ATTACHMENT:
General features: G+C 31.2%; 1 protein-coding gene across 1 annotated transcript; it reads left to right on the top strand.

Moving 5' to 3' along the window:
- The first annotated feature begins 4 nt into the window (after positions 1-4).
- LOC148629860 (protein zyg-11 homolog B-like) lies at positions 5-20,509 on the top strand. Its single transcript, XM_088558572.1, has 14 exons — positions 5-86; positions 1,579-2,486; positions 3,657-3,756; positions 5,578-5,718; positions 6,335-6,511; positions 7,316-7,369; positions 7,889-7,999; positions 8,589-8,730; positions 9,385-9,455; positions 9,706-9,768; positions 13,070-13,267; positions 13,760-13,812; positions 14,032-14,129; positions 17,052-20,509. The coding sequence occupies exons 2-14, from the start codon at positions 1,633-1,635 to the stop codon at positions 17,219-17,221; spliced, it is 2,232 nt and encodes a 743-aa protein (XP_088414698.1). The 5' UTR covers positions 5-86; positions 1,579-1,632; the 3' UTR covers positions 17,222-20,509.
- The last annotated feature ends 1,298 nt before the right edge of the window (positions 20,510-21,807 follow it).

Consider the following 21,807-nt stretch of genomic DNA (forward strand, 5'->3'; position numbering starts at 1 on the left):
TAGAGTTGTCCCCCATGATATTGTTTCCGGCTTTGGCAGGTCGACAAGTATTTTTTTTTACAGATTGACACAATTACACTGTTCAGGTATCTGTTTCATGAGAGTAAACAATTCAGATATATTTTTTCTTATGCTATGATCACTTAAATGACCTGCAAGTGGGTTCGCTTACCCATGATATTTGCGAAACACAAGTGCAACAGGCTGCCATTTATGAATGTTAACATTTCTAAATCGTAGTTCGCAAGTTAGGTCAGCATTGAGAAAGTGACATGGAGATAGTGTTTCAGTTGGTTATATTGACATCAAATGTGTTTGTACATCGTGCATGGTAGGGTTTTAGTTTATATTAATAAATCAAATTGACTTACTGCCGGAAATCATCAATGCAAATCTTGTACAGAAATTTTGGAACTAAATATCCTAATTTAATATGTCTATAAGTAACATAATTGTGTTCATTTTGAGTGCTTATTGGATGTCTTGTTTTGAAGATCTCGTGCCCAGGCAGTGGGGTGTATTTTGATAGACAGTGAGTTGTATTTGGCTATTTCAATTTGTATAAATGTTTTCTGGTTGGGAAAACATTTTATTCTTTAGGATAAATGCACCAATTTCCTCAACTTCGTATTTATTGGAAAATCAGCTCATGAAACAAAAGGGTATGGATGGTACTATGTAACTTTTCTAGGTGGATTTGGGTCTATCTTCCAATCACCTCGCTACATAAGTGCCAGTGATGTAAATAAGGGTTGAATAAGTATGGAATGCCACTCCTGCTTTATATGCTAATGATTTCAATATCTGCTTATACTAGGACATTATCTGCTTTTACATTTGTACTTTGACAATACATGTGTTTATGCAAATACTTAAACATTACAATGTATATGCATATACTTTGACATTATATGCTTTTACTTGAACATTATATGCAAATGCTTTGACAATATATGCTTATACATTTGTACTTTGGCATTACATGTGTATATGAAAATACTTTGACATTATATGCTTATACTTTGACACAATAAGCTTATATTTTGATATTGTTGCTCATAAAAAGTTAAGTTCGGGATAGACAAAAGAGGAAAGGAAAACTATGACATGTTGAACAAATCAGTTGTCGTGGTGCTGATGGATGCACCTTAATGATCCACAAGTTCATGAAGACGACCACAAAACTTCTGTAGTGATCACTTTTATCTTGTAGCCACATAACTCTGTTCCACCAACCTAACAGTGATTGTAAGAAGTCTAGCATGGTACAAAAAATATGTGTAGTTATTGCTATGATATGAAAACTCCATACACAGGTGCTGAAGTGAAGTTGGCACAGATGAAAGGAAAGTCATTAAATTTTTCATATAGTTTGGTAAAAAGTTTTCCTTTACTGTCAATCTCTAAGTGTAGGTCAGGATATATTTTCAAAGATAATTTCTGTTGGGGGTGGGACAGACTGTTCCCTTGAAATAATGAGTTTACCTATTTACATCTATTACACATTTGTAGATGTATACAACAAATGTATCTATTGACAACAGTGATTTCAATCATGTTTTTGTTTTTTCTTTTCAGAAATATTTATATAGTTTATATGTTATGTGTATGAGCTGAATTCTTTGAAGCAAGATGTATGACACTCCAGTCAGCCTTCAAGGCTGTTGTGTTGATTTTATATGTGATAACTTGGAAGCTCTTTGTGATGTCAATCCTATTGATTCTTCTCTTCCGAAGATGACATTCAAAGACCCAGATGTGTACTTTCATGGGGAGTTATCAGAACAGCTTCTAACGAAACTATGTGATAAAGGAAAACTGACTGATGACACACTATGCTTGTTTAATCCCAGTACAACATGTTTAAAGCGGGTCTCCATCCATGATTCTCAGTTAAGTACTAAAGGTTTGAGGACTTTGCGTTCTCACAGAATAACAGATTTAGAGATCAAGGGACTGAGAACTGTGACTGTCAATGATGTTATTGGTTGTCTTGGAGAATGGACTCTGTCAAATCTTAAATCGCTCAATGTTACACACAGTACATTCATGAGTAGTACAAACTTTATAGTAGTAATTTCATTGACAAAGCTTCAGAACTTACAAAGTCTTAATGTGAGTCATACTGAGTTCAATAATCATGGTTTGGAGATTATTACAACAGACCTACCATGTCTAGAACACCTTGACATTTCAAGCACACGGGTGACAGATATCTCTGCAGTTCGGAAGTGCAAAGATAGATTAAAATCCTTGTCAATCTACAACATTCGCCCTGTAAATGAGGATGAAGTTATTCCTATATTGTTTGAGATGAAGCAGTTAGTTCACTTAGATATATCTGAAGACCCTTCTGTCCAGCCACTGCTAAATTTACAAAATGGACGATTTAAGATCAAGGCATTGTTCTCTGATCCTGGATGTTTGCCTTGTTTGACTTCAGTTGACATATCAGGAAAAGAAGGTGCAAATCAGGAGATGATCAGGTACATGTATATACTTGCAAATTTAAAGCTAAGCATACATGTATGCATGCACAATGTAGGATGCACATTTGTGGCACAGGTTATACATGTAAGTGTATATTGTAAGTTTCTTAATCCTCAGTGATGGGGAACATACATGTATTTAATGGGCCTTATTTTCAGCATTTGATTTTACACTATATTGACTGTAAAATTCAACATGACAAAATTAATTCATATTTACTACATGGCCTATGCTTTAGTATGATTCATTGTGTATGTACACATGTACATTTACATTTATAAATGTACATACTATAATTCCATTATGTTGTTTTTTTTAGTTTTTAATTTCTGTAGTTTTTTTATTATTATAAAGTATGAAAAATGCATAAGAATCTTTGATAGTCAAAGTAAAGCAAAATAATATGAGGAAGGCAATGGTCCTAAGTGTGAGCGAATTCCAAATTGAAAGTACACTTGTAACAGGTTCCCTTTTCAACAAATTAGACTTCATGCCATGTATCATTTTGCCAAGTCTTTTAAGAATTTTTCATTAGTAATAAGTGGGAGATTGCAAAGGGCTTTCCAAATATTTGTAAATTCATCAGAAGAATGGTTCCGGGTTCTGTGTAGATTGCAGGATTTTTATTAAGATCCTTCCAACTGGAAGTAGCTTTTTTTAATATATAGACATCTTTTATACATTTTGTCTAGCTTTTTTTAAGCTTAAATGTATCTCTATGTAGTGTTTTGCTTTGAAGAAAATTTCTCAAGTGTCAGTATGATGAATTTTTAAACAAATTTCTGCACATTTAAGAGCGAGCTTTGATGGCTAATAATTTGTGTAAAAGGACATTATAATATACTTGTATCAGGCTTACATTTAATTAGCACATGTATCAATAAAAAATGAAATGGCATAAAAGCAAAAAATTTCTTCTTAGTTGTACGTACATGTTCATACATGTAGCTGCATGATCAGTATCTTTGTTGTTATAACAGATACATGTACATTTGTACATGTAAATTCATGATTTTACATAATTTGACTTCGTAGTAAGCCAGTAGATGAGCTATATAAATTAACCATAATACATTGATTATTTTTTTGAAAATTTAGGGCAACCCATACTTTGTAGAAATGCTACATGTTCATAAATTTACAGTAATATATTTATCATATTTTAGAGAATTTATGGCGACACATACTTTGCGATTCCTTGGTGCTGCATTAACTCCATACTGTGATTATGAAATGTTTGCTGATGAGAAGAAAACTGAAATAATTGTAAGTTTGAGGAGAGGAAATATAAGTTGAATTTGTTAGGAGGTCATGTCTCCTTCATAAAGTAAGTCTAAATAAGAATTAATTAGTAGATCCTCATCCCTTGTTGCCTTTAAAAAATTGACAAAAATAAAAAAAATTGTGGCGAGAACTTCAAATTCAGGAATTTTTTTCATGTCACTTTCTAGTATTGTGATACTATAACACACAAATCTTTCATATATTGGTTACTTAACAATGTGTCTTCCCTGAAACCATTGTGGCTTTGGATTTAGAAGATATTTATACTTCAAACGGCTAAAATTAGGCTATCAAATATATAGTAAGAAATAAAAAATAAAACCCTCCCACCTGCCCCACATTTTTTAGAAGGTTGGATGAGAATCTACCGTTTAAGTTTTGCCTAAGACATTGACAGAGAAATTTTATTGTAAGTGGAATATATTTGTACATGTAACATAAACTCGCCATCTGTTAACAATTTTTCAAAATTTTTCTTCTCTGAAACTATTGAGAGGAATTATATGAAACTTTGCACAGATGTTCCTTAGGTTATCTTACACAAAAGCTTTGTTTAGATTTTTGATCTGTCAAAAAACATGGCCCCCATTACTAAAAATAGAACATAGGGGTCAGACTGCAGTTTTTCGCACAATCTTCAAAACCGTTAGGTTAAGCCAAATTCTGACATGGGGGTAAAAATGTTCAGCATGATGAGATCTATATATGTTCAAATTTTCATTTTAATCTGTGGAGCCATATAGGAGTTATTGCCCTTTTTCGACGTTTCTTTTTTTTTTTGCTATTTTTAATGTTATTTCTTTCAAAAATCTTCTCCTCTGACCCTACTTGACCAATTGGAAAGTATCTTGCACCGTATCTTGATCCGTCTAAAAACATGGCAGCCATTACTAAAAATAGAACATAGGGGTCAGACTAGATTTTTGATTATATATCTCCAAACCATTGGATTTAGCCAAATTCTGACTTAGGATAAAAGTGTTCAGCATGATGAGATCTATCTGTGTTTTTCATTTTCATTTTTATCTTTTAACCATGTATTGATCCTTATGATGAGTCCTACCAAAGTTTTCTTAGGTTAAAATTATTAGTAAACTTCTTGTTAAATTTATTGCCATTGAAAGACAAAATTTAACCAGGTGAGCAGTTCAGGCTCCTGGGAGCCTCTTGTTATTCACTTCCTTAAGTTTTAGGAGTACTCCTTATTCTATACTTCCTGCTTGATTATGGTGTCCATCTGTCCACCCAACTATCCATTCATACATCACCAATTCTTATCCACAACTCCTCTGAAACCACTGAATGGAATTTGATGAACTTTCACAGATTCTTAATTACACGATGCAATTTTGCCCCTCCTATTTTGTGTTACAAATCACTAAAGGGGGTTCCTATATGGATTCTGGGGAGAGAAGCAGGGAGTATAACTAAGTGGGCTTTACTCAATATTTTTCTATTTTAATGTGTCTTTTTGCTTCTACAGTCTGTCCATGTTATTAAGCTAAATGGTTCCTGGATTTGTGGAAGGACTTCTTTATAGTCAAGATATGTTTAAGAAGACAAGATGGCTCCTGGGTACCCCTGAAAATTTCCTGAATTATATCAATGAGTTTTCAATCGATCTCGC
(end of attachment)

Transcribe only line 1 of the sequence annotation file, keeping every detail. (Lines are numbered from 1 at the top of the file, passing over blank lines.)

General features: G+C 31.2%; 1 protein-coding gene across 1 annotated transcript; it reads left to right on the top strand.